In professional services, there is a trap that many fall into – defining the value of our time by our billing rate. There are many challenges that arise from that, but one of the biggest is that we tend to prioritize our time by the “billable” hour and discount the potential value provided by “non-billable” time. Client service trumps internal service (e.g., think coaching, training, process improvement, etc.) Working in the business trumps working on the business. You get the picture.

For leaders, this is a particularly dangerous trap, so finding a way to reframe the idea of billing rate and value can be useful. One leader who has always been effective in this reframing is Bob Bunting, the former CEO of MossAdams. In reframing the hourly rate conversation, he often challenged professionals to think about their $10,000 hour.

The $10,000 hour represents those activities that have the potential to yield a significantly greater contribution to the value of our firms than our standard billing or hourly rate. Leaders who are discerning will prioritize these “non-billable” activities because they see that potential. They recognize that often their “highest and best use” is not to bill their hourly rate, but to invest in something that could create significantly greater value. Consider these examples of potential $10,000 hour activities for leaders or leadership teams:

  • Getting directly involved in recruiting a high-potential to the firm to fill a talent gap
  • Speaking to a select group of decision makers in a targeted growth niche or market
  • Conducting re-recruiting conversations with the firm’s top talent and helping them envision their future with the firm
  • Serving as a coach for emerging leaders in the organization
  • Tackling a firm issue or problem that serves as a barrier or obstacle for others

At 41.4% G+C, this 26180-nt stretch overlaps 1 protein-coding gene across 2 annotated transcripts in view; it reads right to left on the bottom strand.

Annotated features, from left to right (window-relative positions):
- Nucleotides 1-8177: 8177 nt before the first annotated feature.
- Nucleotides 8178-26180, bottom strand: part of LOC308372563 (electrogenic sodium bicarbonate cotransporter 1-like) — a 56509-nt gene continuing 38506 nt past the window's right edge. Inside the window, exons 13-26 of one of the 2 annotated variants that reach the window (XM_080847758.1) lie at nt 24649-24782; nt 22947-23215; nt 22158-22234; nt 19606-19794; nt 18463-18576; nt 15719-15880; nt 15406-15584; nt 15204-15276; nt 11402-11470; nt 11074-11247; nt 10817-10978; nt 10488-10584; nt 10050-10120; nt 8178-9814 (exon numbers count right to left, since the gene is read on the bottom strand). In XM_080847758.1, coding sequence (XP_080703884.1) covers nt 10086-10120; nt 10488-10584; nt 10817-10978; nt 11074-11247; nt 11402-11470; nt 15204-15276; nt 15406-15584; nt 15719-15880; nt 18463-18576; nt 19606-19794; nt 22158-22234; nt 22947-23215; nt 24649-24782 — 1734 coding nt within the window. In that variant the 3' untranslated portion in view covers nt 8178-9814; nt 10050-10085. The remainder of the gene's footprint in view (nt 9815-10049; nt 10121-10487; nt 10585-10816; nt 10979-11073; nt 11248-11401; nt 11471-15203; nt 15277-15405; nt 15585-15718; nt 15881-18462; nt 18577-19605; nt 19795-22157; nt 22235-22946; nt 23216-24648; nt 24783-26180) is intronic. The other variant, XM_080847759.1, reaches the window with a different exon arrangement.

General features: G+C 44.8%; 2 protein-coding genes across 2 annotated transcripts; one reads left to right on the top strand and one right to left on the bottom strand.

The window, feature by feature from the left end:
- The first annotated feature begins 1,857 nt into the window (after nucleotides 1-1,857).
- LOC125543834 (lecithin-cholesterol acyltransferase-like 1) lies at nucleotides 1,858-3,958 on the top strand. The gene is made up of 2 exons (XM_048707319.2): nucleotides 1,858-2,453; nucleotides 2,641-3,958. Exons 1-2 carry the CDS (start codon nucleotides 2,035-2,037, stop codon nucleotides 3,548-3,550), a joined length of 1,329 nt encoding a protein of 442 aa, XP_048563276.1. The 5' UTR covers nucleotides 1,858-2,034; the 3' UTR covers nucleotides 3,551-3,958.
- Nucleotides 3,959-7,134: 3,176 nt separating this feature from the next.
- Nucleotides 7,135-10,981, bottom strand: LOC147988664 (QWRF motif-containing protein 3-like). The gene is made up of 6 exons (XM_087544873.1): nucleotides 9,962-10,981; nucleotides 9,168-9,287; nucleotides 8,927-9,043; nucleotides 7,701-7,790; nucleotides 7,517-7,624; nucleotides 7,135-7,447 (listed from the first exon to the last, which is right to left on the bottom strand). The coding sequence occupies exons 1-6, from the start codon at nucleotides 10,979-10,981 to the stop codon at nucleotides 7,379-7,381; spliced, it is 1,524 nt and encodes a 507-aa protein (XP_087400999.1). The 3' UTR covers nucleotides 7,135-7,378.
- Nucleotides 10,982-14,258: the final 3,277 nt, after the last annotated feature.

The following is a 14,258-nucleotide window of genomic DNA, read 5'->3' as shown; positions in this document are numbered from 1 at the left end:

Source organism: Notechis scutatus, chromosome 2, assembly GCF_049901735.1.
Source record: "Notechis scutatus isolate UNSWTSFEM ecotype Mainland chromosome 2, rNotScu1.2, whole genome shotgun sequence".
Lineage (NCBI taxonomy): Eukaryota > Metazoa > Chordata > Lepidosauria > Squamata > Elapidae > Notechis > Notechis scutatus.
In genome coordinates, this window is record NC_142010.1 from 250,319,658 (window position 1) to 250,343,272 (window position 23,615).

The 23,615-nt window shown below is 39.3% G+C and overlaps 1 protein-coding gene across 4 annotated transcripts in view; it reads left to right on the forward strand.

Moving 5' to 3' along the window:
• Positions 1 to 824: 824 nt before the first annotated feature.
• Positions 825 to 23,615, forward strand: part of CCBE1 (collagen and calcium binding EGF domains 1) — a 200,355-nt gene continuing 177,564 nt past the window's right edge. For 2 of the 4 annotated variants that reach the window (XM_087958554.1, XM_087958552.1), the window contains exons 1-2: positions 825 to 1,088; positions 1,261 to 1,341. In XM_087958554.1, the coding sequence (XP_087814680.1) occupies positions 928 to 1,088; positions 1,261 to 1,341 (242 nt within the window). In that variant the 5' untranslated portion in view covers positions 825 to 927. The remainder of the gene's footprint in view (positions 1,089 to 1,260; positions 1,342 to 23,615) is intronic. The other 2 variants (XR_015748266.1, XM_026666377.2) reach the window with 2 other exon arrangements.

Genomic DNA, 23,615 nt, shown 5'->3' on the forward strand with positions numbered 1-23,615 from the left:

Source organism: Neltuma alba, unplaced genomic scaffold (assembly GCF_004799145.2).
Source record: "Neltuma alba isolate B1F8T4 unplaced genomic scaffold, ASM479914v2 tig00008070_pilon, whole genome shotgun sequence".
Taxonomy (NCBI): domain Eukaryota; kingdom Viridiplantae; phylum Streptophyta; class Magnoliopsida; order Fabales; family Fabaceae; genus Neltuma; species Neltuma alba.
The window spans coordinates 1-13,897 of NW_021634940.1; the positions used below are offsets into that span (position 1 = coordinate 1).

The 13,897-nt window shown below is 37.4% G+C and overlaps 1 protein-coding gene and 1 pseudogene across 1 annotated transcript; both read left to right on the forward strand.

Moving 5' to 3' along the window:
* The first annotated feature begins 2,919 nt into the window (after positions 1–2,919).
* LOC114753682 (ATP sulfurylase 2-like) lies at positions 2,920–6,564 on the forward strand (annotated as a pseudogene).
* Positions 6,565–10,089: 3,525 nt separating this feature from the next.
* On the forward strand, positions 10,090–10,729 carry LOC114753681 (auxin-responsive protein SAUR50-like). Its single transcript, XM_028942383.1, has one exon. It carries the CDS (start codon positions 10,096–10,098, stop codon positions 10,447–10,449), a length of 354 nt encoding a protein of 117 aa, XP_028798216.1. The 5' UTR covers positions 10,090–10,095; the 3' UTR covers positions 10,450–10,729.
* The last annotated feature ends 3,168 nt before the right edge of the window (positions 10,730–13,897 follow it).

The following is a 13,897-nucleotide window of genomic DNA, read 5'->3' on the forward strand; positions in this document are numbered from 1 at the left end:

• Coaching leaders who need to close a performance gap
  • Relationship building with select contacts who can connect the firm to broader and deeper resources for growth
  • Identifying and supporting entrepreneurial thinking/team members to support innovation and creation of new products/services
  • Working on succession planning for leadership, ownership, and client relationships

The list could go on; however, it’s not endless and it is not every non-billable activity. This list also might look different depending on the role. For example, a $10,000 hour for a Manager might be effectively coaching a team member through a performance issue or helping develop a team member in a new skill or technical area. Regardless of role, the $10,000 hour is that activity that has a potential multiplier effect – an activity that adds value to your firm for the future.

To challenge your own thinking, contemplate your next week, next month, or next quarter. Consider how you are investing your time. What is the highest and best use of your time? What are your $10,000 activities? How are you prioritizing these? For your role, how are you striking the right balance between investing in creating greater value in your firm and delivering great value in billable hours? How effective are others in your organization at identifying and investing in these value driving activities? What might you change?

When faced with choices on how to spend our time, it is helpful to remember this Bob Bunting quote: “Leadership is worth more than our billing rate”. The best leaders know how and when to invest time in the $10,000 hour. To build value in your organization for the future, take time to identify and embrace your $10,000 hour activities and help others do the same.